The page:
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We Wouldn't Be Too Quick To Buy Helmerich & Payne, Inc. (NYSE:HP) Before It Goes Ex-Dividend

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·3 min read
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Readers hoping to buy Helmerich & Payne, Inc. (NYSE:HP) for its dividend will need to make their move shortly, as the stock is about to trade ex-dividend. Ex-dividend means that investors that purchase the stock on or after the 14th of May will not receive this dividend, which will be paid on the 1st of June.

Helmerich & Payne's upcoming dividend is US$0.25 a share, following on from the last 12 months, when the company distributed a total of US$1.00 per share to shareholders. Last year's total dividend payments show that Helmerich & Payne has a trailing yield of 3.3% on the current share price of $30.22. Dividends are a major contributor to investment returns for long term holders, but only if the dividend continues to be paid. That's why we should always check whether the dividend payments appear sustainable, and if the company is growing.

Check out our latest analysis for Helmerich & Payne

Dividends are typically paid from company earnings. If a company pays more in dividends than it earned in profit, then the dividend could be unsustainable. Helmerich & Payne's dividend is not well covered by earnings, as the company lost money last year. This is not a sustainable state of affairs, so it would be worth investigating if earnings are expected to recover. Considering the lack of profitability, we also need to check if the company generated enough cash flow to cover the dividend payment. If cash earnings don't cover the dividend, the company would have to pay dividends out of cash in the bank, or by borrowing money, neither of which is long-term sustainable. Dividends consumed 55% of the company's free cash flow last year, which is within a normal range for most dividend-paying organisations.

Click here to see the company's payout ratio, plus analyst estimates of its future dividends.

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Have Earnings And Dividends Been Growing?

When earnings decline, dividend companies become much harder to analyse and own safely. If business enters a downturn and the dividend is cut, the company could see its value fall precipitously. Helmerich & Payne was unprofitable last year and, unfortunately, the general trend suggests its earnings have been in decline over the last five years, making us wonder if the dividend is sustainable at all.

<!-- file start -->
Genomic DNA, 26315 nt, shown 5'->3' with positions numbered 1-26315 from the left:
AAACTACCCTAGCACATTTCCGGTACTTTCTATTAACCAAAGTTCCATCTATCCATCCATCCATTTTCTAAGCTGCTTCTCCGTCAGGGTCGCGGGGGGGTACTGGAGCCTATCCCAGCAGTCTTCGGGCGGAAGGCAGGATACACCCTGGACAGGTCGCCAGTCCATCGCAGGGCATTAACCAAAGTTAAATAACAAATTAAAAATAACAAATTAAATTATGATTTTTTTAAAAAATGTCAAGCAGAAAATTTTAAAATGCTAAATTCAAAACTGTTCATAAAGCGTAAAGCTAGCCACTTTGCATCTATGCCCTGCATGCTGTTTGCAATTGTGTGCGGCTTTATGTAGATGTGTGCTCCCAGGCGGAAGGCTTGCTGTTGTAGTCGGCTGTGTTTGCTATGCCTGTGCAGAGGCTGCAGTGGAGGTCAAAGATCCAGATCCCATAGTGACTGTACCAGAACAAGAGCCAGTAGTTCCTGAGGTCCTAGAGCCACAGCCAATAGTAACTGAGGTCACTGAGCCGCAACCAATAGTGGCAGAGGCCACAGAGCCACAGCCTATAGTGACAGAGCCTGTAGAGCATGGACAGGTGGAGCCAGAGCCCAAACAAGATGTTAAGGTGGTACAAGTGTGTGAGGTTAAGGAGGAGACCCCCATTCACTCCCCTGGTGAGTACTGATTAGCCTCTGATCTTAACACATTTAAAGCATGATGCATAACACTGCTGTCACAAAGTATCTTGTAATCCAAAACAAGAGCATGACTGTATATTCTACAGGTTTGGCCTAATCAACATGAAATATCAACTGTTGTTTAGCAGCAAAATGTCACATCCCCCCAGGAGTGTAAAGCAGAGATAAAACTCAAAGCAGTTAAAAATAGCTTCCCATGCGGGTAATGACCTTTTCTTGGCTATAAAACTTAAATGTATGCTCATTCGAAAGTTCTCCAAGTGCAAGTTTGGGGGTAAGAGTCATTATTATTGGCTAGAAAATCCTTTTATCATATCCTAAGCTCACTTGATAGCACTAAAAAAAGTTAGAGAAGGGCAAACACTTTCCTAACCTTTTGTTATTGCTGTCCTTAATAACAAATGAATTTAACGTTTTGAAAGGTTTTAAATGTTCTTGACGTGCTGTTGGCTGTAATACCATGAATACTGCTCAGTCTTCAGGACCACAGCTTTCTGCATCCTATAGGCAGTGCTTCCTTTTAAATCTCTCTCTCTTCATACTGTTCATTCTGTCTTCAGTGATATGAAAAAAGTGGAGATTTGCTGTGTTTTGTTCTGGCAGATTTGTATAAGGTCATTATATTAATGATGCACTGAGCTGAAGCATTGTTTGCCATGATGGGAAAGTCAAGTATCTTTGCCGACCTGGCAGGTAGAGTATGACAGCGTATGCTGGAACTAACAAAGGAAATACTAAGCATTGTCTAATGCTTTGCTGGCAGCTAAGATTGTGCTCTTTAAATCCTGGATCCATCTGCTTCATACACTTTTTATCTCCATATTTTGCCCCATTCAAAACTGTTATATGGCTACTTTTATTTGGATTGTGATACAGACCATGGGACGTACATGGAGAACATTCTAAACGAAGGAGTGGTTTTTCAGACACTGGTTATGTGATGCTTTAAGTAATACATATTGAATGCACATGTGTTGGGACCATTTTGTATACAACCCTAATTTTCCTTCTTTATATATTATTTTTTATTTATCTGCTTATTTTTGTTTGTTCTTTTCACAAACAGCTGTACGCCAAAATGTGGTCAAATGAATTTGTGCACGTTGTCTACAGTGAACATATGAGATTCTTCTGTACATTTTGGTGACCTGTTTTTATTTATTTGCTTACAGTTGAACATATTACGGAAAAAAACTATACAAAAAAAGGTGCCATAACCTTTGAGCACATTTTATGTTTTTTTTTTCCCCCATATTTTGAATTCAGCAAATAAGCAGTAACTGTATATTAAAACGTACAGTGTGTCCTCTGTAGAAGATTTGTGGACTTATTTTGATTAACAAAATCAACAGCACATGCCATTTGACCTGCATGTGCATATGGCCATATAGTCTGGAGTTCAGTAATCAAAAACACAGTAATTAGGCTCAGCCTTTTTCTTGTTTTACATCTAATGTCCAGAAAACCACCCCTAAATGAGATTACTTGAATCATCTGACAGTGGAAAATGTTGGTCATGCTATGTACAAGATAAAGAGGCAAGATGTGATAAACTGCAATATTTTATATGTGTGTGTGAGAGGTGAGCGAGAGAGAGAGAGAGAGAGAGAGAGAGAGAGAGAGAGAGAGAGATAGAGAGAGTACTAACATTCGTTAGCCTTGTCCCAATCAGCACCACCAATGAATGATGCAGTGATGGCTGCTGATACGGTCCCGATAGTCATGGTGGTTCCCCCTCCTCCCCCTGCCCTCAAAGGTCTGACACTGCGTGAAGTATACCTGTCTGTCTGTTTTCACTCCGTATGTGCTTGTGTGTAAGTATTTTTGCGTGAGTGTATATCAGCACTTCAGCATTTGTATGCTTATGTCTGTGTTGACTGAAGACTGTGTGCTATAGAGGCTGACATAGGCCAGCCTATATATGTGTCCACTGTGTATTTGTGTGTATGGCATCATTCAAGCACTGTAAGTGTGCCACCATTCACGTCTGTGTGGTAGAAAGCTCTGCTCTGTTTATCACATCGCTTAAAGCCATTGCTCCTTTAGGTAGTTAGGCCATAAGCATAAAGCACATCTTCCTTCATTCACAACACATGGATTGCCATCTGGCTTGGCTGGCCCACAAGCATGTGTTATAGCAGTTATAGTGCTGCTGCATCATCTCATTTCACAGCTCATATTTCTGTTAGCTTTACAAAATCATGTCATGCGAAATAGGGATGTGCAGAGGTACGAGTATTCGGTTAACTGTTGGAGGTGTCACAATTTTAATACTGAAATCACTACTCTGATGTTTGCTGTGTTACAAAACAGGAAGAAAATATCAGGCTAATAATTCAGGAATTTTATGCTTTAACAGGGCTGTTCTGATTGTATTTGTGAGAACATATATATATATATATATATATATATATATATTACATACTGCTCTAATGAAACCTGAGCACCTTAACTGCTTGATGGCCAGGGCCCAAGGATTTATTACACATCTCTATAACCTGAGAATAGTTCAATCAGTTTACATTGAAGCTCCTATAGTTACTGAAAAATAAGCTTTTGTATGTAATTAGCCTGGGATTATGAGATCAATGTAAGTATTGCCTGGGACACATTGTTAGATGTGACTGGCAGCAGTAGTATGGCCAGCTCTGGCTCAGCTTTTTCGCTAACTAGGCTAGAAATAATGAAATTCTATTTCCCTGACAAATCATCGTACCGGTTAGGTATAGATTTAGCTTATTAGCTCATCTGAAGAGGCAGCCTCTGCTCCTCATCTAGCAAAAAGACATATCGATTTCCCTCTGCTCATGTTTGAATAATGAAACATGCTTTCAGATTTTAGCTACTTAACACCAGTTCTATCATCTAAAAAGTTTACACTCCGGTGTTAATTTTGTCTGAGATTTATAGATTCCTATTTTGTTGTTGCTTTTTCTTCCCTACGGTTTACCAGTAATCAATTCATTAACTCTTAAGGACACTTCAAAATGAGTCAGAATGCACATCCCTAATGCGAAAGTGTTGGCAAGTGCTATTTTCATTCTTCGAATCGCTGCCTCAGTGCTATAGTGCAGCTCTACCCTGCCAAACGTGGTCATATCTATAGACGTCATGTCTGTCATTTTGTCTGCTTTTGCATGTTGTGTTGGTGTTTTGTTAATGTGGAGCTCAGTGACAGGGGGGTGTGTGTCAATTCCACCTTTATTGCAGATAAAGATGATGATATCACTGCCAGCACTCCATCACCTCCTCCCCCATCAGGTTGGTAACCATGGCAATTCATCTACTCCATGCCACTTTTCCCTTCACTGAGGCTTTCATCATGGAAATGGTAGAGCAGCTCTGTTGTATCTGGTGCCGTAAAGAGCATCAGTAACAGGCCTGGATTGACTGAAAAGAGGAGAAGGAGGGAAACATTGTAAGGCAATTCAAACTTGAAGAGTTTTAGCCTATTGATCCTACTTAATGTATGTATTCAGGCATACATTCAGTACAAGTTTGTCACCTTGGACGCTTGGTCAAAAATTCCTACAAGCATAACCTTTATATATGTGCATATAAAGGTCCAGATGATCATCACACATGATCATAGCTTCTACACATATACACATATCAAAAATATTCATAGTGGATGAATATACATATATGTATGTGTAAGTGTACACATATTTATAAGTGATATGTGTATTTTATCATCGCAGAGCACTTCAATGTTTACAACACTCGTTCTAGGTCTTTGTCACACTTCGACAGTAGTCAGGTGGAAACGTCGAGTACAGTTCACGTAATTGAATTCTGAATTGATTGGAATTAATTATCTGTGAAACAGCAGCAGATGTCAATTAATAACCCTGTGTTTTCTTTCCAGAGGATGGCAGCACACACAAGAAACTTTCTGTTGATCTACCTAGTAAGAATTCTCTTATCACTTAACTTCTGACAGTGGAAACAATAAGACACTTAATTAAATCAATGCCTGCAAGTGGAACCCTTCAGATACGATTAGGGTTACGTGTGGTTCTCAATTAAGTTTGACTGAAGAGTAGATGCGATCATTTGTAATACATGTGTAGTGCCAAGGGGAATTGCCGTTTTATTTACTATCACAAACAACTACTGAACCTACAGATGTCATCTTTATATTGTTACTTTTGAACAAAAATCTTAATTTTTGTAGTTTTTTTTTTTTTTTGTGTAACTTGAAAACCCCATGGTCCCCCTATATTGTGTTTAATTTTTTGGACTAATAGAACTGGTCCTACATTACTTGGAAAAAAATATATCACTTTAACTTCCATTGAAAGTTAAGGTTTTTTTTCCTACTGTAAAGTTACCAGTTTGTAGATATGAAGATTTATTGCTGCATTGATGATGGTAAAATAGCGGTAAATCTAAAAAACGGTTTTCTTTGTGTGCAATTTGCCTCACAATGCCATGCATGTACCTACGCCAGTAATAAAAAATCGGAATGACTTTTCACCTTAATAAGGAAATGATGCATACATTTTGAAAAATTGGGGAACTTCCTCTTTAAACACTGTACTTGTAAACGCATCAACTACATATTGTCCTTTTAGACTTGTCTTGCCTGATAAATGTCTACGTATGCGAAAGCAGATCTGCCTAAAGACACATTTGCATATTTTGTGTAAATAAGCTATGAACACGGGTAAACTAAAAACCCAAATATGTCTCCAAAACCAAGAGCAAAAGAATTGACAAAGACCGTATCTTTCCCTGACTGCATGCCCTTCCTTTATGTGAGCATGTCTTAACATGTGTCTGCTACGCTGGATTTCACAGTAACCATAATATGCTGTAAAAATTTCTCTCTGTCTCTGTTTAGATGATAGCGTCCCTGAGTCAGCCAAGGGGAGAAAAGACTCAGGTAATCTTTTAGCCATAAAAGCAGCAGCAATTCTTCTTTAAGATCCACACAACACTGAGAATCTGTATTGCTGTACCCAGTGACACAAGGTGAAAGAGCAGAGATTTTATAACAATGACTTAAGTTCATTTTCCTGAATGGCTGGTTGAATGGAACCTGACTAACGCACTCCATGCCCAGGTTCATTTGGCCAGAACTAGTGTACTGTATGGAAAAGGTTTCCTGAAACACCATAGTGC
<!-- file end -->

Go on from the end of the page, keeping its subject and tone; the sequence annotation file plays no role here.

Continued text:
Many investors will assess a company's dividend performance by evaluating how much the dividend payments have changed over time. Helmerich & Payne has delivered 15% dividend growth per year on average over the past 10 years.

Remember, you can always get a snapshot of Helmerich & Payne's financial health, by checking our visualisation of its financial health, here.

The Bottom Line

Should investors buy Helmerich & Payne for the upcoming dividend? First, it's not great to see the company paying a dividend despite being loss-making over the last year. On the plus side, the dividend was covered by free cash flow." It's not that we think Helmerich & Payne is a bad company, but these characteristics don't generally lead to outstanding dividend performance.

With that being said, if you're still considering Helmerich & Payne as an investment, you'll find it beneficial to know what risks this stock is facing. Be aware that Helmerich & Payne is showing 2 warning signs in our investment analysis, and 1 of those doesn't sit too well with us...

A common investment mistake is buying the first interesting stock you see. Here you can find a list of promising dividend stocks with a greater than 2% yield and an upcoming dividend.

This article by Simply Wall St is general in nature. It does not constitute a recommendation to buy or sell any stock, and does not take account of your objectives, or your financial situation. We aim to bring you long-term focused analysis driven by fundamental data. Note that our analysis may not factor in the latest price-sensitive company announcements or qualitative material. Simply Wall St has no position in any stocks mentioned.

Have feedback on this article? Concerned about the content? Get in touch with us directly. Alternatively, email editorial-team (at) simplywallst.com.